In order to take a picture, the flash main switch is activated by the camera user with a button or other mechanism. Alternatively, a picture can be taken without activating the flash. Whether or not the flash is operated, the shutter system 12 follows the same sequence to expose the film. Exposure of the film without the flash being activated is described below, and is followed by a description of exposure of the film with the flash activated.

After focusing on an object, whose picture is being taken, camera user can depress or operate the picture taking mechanism. When the picture taking mechanism is activated, the striker or other mechanism will contact the shutter blade 18 to push the shutter blade 18 to rotate clockwise, as viewed in FIGS. 3 and 4. As the shutter blade 18 rotates from the covered position, the shutter opening 17 is uncovered. Light is transmitted through the second lens 24, the first aperture 52 of the plate 22, the mask 20, the first lens 21 and the shutter opening 17 to expose the film in the film exposing area, as shown in FIG. 4.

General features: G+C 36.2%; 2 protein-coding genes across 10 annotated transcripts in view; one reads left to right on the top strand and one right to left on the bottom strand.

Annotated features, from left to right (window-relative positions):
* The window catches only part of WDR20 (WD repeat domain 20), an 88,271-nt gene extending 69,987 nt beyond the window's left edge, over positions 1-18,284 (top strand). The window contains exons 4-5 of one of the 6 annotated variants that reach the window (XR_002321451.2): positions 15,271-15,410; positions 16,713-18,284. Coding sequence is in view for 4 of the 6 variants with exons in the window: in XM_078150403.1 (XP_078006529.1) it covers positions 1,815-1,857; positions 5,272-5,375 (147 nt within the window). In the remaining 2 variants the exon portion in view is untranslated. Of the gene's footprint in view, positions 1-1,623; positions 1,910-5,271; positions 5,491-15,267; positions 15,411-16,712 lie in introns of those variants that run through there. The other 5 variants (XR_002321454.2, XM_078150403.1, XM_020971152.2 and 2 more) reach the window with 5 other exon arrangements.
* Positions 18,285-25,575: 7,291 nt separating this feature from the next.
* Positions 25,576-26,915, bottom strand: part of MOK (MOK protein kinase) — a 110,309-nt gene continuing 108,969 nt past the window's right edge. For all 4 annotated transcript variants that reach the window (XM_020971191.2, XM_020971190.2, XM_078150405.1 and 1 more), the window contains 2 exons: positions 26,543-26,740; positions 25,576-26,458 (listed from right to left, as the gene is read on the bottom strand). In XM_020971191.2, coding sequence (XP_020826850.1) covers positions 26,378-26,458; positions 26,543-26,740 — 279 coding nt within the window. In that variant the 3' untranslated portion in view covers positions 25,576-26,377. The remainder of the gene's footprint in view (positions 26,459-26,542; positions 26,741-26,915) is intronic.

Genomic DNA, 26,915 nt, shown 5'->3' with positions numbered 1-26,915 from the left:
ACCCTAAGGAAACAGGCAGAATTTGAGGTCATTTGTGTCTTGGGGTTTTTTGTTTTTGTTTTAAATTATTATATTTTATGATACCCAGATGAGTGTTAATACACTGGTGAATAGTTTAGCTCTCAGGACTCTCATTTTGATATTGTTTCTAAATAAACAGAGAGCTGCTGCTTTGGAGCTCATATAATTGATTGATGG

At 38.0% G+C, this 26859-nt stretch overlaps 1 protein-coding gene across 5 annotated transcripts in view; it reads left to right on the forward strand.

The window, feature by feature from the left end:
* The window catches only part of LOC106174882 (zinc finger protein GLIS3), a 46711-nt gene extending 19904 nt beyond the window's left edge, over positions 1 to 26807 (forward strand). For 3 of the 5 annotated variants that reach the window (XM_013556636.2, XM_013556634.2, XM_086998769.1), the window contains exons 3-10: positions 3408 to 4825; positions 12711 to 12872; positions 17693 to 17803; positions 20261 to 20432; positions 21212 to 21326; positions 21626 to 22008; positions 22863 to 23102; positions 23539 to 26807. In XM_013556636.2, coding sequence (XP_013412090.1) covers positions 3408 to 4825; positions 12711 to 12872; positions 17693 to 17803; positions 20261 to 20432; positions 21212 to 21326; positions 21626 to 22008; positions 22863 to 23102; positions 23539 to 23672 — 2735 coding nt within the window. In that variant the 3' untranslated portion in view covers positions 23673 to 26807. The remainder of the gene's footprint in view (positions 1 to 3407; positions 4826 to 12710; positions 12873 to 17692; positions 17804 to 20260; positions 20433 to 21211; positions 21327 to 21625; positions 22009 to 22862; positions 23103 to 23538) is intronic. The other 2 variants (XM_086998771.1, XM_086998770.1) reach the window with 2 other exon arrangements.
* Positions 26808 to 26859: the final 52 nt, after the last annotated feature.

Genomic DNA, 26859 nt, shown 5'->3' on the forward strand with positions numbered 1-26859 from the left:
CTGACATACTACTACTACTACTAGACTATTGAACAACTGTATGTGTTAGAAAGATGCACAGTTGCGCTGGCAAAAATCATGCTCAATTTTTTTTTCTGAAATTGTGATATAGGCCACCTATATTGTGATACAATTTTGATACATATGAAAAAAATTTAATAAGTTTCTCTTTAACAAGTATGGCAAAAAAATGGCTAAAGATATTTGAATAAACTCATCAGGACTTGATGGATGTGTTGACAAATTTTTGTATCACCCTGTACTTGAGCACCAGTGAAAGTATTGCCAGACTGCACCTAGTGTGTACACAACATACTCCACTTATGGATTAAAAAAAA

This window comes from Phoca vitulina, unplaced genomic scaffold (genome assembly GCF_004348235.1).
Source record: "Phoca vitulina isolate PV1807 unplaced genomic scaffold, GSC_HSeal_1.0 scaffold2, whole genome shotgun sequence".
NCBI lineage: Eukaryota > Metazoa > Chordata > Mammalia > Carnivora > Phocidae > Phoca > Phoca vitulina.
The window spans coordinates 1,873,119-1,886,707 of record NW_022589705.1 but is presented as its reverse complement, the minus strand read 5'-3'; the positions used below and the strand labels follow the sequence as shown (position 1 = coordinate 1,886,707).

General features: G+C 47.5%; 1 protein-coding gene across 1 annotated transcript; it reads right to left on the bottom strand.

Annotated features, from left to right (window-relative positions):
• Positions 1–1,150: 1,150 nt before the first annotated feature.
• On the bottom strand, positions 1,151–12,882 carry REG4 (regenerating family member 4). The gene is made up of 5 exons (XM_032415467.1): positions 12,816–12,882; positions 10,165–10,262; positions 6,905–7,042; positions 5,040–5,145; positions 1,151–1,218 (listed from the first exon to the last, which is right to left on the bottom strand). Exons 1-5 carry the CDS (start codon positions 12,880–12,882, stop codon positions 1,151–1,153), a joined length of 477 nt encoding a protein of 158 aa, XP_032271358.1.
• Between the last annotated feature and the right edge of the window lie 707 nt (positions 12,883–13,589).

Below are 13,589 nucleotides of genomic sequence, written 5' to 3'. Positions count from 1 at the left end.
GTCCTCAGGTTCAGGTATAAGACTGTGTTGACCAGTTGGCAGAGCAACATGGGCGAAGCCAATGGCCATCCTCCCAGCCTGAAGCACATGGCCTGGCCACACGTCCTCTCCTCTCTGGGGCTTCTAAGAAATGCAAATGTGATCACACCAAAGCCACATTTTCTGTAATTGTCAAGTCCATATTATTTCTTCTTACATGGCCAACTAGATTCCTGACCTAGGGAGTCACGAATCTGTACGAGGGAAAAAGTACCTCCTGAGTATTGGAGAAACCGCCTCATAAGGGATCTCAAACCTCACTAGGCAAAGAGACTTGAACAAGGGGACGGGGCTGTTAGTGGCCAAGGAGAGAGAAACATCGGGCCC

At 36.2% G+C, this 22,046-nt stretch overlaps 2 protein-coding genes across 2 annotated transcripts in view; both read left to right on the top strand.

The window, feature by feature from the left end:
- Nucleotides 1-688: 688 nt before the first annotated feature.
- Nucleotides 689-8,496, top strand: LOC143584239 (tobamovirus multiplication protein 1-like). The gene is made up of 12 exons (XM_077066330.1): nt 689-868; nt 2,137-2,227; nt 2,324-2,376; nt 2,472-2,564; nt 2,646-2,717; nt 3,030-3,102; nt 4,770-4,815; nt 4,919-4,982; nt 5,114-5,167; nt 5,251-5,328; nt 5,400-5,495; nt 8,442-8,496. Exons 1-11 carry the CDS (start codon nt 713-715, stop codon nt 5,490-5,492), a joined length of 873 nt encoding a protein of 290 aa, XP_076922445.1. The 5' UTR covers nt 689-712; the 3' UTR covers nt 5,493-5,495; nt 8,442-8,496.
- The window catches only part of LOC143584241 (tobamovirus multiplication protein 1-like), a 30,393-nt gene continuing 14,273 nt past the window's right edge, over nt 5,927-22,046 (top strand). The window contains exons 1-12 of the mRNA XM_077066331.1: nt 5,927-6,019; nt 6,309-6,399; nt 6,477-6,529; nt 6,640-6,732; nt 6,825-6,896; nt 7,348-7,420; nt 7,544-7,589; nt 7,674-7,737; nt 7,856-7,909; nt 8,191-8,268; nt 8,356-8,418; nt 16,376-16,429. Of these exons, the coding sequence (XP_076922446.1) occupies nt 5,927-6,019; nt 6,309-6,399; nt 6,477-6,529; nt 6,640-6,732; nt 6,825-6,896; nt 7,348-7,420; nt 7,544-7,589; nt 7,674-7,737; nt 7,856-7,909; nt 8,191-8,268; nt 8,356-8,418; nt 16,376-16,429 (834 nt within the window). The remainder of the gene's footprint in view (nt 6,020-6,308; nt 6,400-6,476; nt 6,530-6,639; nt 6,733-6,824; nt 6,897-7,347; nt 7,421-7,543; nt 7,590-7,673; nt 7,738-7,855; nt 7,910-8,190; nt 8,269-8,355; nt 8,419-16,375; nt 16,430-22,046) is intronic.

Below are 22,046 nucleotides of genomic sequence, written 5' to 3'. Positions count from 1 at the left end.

As the shutter blade 18 continues to rotate, the shutter blade 18 contacts the lever 28, as shown in FIG. 5. When the lever 28 is contacted, the lever rotates from its first rotational position to its second rotational position. When rotating from its first rotational position, the lever finger 64 engages the contacts 26 to push the contacts 26 from their open position to their closed position. However, since the flash main switch has of been selected, and therefore, activated the flash is not powered.